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Return of the Broken Pediment
A review of three recent books involving the life of Philip Johnson
By Christian Bjone
July 7, 2016
Architecture's Odd Couple: Frank Lloyd Wright and Philip Johnson
By Hugh Howard (Bloomsbury Press, 2016)
Partners in Design: Alfred H. Barr Jr. and Philip Johnson
By David A. Hanks (Editor), with Donald Albrecht, Barry Bergdoll, and Juliet Kinchin (The Monacelli Press, 2015)
1941: Fighting the Shadow War: A Divided America in a World at War
By Marc Wortman (Atlantic Monthly Press, 2016)
The architect and personality Philip Johnson just refuses to go away. So this year there are three recent publications on various aspects of the great man who died on January 25, 2005. Ten years after his death, I published my own personal attempt to seriously discuss his much maligned Post-modern work in Philip Johnson and His Mischief: Appropriation in Art and Architecture. I thought that I was all alone in my interest, but the flood gates have opened. The difference is that these volumes do not engage his design work and, instead, focus on his outsized character, connection to political events, and the Museum of Modern Art.
The most limited of the three is Architecture’s Odd Couple: Frank Lloyd Wright and Philip Johnson, in which the author Hugh Howard traces the history of the personal involvement between Johnson and Wright (“The Prince comes to visit the King”) as an exploration of the early debate on modern architecture in the U.S. Unfortunately, to this reviewer the use of a TV sitcom name in the title sets up an imagined narrative where Johnson plays a nervous young Felix and Wright plays a cantankerous elderly Oscar. You can see them in your mind on the stage set filming the comedy, including the taped laugh track. The book establishes that the great men bitch and moan until the end, when they make up and hug. I am sorry to say that this is all the depth there is to this quote fest.
The most academic of the trio is Partners in Design: Alfred H. Barr Jr. and Philip Johnson edited David Hanks, which also serves as a catalogue for the traveling exhibition of the same name, curated by Hanks. It all started with the donation by the daughter of Barr, the first director of the Museum of Modern Art (MoMA), of the family’s 1930s chrome furniture to the Montreal Museum of Fine Arts. The book vastly inflates the historic importance of the few Modernist chairs and tables belonging to Barr and Johnson (friends and co-workers at MoMA), shown in the Canadian exhibition. But the chapter by Barry Bergdoll saves the assembly of weak essays by touching on bigger themes of the protagonists’ 1932 MoMA show ”Modern Architecture: International Exhibition.” [Ed. note: The exhibition is on view at the MMFA until August 21, then travels to the Davis Museum in Boston, the Kunsthalle Bielefeld in Germany, and the Grey Art Gallery in New York.]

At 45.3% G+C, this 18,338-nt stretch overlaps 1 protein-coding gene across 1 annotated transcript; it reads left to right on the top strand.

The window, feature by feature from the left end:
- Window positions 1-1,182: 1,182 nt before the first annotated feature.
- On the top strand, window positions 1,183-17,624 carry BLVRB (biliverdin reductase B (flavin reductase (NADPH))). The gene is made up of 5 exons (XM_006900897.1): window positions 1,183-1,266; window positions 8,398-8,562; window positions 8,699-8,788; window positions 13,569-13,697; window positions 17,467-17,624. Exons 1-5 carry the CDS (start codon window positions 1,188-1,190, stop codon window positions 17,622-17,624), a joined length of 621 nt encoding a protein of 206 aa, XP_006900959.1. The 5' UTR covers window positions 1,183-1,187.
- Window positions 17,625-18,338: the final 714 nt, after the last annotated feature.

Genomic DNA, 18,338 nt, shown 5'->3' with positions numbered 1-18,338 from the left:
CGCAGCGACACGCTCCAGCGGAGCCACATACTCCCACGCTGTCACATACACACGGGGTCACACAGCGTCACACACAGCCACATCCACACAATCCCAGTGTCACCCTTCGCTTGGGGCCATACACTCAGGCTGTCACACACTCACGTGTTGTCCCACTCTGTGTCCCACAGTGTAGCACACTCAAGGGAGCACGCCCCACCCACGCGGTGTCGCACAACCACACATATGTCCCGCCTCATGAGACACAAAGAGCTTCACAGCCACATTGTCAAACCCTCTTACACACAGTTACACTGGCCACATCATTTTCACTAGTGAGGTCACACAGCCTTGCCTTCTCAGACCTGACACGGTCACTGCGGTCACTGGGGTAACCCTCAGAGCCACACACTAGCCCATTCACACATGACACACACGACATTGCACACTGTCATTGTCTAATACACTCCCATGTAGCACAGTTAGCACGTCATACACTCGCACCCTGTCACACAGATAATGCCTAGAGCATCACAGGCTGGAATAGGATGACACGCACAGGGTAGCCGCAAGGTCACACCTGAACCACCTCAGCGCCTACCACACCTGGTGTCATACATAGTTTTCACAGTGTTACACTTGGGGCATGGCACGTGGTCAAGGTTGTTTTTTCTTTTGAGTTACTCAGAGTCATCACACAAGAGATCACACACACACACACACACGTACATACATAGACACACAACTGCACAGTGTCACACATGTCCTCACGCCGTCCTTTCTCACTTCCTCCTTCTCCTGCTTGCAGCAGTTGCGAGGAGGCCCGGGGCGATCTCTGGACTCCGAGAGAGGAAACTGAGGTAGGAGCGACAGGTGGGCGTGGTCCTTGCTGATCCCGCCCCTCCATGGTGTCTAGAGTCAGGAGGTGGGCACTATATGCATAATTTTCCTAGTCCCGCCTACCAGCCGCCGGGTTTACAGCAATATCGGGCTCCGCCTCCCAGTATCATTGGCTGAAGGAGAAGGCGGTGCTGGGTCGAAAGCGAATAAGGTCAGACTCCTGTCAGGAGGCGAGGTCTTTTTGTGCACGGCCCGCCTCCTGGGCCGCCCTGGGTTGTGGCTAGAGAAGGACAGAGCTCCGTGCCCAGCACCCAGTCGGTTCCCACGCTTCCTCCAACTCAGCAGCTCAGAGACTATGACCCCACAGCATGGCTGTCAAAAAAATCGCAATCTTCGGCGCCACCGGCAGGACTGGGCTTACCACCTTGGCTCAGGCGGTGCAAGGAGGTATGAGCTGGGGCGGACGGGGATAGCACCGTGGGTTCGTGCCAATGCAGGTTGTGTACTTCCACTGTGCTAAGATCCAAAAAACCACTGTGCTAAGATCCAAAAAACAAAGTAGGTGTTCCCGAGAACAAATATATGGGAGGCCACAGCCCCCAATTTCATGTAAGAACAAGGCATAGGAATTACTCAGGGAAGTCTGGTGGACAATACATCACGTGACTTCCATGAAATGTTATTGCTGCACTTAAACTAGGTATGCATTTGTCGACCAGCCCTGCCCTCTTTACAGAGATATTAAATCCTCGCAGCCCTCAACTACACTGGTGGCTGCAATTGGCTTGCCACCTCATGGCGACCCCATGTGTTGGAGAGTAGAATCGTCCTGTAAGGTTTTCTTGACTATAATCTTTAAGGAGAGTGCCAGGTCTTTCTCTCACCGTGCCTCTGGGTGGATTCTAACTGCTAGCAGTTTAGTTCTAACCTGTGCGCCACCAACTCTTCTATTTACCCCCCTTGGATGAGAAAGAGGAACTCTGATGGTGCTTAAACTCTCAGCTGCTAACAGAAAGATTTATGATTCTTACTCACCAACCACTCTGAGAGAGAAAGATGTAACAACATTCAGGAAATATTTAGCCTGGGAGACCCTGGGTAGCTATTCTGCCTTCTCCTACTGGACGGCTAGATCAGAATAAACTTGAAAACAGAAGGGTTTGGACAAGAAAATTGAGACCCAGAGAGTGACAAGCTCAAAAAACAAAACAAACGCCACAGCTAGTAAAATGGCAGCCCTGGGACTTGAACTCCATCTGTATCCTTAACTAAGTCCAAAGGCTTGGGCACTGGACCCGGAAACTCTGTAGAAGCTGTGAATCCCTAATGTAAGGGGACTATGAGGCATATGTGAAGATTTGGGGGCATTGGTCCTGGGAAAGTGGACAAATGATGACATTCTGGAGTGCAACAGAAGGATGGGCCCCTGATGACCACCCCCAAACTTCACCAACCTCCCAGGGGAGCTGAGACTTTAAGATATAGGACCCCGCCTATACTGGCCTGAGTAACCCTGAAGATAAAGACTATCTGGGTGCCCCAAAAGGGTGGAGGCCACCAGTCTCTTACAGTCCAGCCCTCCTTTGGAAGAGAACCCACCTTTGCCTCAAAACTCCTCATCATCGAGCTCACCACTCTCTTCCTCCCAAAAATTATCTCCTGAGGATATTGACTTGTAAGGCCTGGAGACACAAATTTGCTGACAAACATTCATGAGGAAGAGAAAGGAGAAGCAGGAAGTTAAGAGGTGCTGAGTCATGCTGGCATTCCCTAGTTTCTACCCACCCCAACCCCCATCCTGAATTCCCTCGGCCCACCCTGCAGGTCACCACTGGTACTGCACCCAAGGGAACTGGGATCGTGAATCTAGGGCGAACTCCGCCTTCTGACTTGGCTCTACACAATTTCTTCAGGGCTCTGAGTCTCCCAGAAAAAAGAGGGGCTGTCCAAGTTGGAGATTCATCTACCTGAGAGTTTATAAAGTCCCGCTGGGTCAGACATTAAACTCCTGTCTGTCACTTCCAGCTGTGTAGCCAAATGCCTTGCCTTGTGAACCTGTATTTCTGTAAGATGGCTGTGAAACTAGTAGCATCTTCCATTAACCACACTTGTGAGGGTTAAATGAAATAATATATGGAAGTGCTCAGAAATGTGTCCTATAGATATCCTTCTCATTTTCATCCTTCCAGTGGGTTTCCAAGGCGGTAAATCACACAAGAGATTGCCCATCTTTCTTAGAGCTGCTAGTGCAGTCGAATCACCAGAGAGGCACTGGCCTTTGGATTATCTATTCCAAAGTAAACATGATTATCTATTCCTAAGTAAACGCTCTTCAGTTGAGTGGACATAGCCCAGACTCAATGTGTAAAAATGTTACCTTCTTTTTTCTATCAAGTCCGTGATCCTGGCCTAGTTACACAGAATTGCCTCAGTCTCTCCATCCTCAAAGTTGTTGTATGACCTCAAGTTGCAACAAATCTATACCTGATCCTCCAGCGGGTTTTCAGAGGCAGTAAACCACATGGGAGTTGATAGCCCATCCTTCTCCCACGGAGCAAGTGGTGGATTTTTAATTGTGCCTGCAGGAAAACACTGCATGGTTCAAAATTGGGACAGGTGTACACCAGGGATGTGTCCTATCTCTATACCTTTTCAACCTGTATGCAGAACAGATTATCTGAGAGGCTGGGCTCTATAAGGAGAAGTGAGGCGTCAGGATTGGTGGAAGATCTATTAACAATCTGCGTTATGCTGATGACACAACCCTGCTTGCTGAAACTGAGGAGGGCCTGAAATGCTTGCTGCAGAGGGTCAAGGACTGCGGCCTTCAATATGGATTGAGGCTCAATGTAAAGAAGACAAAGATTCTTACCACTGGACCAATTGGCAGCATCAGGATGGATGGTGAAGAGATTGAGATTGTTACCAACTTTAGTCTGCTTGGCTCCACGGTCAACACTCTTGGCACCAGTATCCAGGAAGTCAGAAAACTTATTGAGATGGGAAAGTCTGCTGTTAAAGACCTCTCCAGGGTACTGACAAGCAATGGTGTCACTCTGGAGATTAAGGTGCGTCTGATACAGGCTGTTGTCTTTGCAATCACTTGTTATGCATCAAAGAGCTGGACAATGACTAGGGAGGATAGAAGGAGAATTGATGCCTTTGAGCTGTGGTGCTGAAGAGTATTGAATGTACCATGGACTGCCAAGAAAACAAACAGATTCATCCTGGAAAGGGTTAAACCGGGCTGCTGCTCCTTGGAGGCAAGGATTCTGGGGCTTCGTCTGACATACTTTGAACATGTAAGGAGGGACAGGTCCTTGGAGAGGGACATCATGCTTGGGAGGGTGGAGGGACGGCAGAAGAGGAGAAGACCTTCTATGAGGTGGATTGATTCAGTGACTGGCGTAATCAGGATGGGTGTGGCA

The wild card in this handful of books is 1941: Fighting the Shadow War: A Divided America in a World at War, a prequel history of America’s involvement in World War II. Historian Marc Wortman uses an original approach to cover this well-trodden ground of invading armies by showing the vast historic events of that year (Defeat of Poland, 1939, Attack on Pearl Harbor, 1941) through the experiences of several individuals. The opening pair is the journalist William Shirer (CBS Radio in Berlin), and Philip Johnson (journalist for the publication Social Justice) sitting in the same German government limo driving them to the cover the front at Warsaw. This is a not very subtle juxtaposition of an outraged good guy and a spoiled rich kid (pro-German?). Johnson stands in for the “Divided America” of the subtitle, along with Charles Lindbergh and others who wanted America to stay neutral in the European war. After progressing through the year, reaching the climax of the U.S. declaration of war, the book concludes with a short summary of the later lives of the participants. The last line for Johnson is ”He managed to stay clear of the court and, after the war, began to design buildings that led to his emergence as one of the most prolific and influential architects of the postwar years.” Wortman neglects to add the later, formal apologies made by Johnson, one on the Charlie Rose Show, over his insanely stupid period of right-wing politics.
Christian Bjone is a New York City-based architect. His third book is Philip Johnson and His Mischief: Appropriation in Art and Architecture (Images Publishing, 2014).
Also by Bjone:
A must-have for those who wish to see a design phenomenon and trend explained in a clear and concise manner without the pretentious tribal signifiers that so plague academic writers.
(click on pictures to enlarge)
Architecture's Odd Couple: Frank Lloyd Wright and Philip Johnson, by Hugh Howard
Partners in Design: Alfred H. Barr Jr. and Philip Johnson, by David A. Hanks (Editor), with Donald Albrecht, Barry Bergdoll, and Juliet Kinchin
1941: Fighting the Shadow War: A Divided America in a World at War, by Marc Wortman
Philip Johnson and His Mischief: Appropriation in Art and Architecture, by Christian Bjone
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